Boston truly is one of the most exciting places in the world. It certainly is one of the epicenters of my research topic, and I was able to meet many of the most productive and knowledgabe researchers in that field. So now I have a lot of things to look forward to. First and foremost of course seeing Line and my family again, then the marvelous vacation we're going to take, finding a new place in Basel, and finally getting to work on my PhD project in Mike Hall's lab. What more can you expect from your last major summer holiday...
You can learn so many interesting words by just watching ads on TV:
- male enhancement: I love the fact they dedicate 3 minutes of TV ads to a product providing "male enhancement" but they don't actually say what it does. Well ok, you do get SPAM, so you probably know
- total rootkill: Refering to a weed killer that kills the roots of the evil plants but not the good ones. Sorry to disappoint all the Unix users.
- ultimate ice man fighting: a mixture of Thai kick boxing and wrestling, taking place in a frozen cage... Probably ment for all those fed up with sissy sports such as "normal" boxing.
- whitening coverage: the percentage of space between your teeth that is reached by whitening gel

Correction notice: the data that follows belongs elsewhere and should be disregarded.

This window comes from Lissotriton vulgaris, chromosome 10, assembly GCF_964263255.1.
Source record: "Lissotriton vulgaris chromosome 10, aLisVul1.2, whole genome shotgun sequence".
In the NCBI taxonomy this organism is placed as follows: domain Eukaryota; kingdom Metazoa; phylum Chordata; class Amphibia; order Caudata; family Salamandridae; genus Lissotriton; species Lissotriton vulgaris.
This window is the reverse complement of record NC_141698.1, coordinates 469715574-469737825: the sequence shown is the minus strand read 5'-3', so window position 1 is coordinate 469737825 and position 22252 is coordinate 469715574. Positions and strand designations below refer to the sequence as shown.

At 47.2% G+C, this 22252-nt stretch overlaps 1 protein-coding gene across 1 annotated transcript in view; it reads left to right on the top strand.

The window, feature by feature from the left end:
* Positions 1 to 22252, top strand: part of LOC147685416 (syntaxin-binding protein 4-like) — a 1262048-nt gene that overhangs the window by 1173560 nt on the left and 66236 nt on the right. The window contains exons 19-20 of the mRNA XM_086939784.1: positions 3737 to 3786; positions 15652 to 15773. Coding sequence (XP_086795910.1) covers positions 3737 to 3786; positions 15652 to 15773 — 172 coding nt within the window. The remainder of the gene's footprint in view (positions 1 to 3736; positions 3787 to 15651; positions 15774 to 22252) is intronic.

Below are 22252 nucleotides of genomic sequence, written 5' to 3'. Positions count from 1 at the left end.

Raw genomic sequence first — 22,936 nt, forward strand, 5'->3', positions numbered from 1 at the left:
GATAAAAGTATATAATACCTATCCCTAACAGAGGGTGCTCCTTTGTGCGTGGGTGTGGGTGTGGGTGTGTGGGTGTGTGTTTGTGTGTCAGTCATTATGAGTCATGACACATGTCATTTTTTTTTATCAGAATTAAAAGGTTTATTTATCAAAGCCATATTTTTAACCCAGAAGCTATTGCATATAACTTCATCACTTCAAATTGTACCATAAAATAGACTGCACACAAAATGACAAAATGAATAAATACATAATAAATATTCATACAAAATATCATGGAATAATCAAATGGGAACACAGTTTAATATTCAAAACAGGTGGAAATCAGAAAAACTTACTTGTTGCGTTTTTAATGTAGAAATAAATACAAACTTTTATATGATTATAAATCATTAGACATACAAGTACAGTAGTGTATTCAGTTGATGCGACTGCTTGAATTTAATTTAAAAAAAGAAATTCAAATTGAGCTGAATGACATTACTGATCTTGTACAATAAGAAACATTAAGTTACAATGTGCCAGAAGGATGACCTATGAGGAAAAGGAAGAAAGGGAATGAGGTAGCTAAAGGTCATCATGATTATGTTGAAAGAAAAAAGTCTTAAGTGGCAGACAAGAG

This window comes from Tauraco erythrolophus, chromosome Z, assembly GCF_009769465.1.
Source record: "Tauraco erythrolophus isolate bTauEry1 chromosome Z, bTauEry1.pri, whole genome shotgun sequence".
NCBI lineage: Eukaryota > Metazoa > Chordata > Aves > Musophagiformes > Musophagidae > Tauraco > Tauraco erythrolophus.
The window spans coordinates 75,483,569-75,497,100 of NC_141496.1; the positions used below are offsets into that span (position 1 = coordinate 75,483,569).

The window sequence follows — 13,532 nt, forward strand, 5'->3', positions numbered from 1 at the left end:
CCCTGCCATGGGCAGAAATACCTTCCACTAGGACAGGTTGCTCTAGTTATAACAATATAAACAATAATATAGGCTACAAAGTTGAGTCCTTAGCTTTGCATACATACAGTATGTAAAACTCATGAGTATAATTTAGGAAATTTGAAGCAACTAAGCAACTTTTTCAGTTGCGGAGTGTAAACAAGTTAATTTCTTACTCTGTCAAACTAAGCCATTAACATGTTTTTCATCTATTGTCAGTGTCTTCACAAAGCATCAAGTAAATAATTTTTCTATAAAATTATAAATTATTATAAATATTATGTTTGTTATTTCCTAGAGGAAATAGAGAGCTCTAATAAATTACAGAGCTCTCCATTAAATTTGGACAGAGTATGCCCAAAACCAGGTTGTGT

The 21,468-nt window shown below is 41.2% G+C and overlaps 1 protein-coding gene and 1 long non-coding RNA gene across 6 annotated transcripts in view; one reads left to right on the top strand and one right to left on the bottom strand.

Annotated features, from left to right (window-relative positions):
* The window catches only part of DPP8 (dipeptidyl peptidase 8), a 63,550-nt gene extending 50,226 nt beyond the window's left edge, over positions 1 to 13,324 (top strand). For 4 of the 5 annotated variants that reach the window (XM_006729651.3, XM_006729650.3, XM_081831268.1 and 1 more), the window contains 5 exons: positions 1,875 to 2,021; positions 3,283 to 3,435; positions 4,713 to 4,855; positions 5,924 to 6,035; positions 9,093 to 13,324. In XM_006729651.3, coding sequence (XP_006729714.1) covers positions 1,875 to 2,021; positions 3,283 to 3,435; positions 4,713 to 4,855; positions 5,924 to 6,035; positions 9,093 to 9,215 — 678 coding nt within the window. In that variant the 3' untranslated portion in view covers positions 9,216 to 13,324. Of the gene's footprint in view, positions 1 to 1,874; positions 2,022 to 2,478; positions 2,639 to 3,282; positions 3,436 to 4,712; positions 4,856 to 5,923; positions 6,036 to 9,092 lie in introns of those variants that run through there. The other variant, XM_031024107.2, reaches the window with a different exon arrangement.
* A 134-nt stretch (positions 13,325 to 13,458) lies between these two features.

Today was a beautiful one. I started off by making my traditional weekend lunch, namely waffles with maple sirup and a good hot homemade chocki.Today was a beautiful one. I started off by making my traditional weekend lunch, namely waffles with maple sirup and a good hot homemade chocki. I proceeded by helping Rose, my landlady setting everything up for her big fest today. The jews celebrate Passover this whole week, and so some 25 people or so from her family will visit and have some special dinner. As it was beauuutiful wheather out, I felt inspired to get out and do some street photography, something, you really have to be in the mood for to do some good shooting. Near Coolidge Corner, I discovered the used book cellar from a bookstore that I fell in love with (I bought The Defense by Vladimir Nabokov and The Double Helix by Francis Crick, along with Hard-boiled Wonderland and The End of the World by Murakami). I then took the T (tram) to Hynes Convention Center, which is next to a long street with a lot of shops and fun people to watch and shoot (with a camera that is). Something in between the Groussgaas and the Champs-Elysés. So that was good. Then I entered the amazing central park of Boston (actually it's two connected parks and I keep forgetting their names). I've been there before, but now that it's really getting hot out, it was beautifull with tons of people. I strolled a bit around, before continuing to Chinatown, which at that part of the days smells like an Asian Gourmet's heaven. I bought an Iced Tea at DD which actually is freshly made and consists of Ice and Tea (and a lemon). That was much more refreshing and good than what I had expected (like that Lipton/Nestea junk) and I set in the park for a while, eating my donuts, enjoying the sun, Chopin / Guns and Roses (it's actually a nice combination) and my books.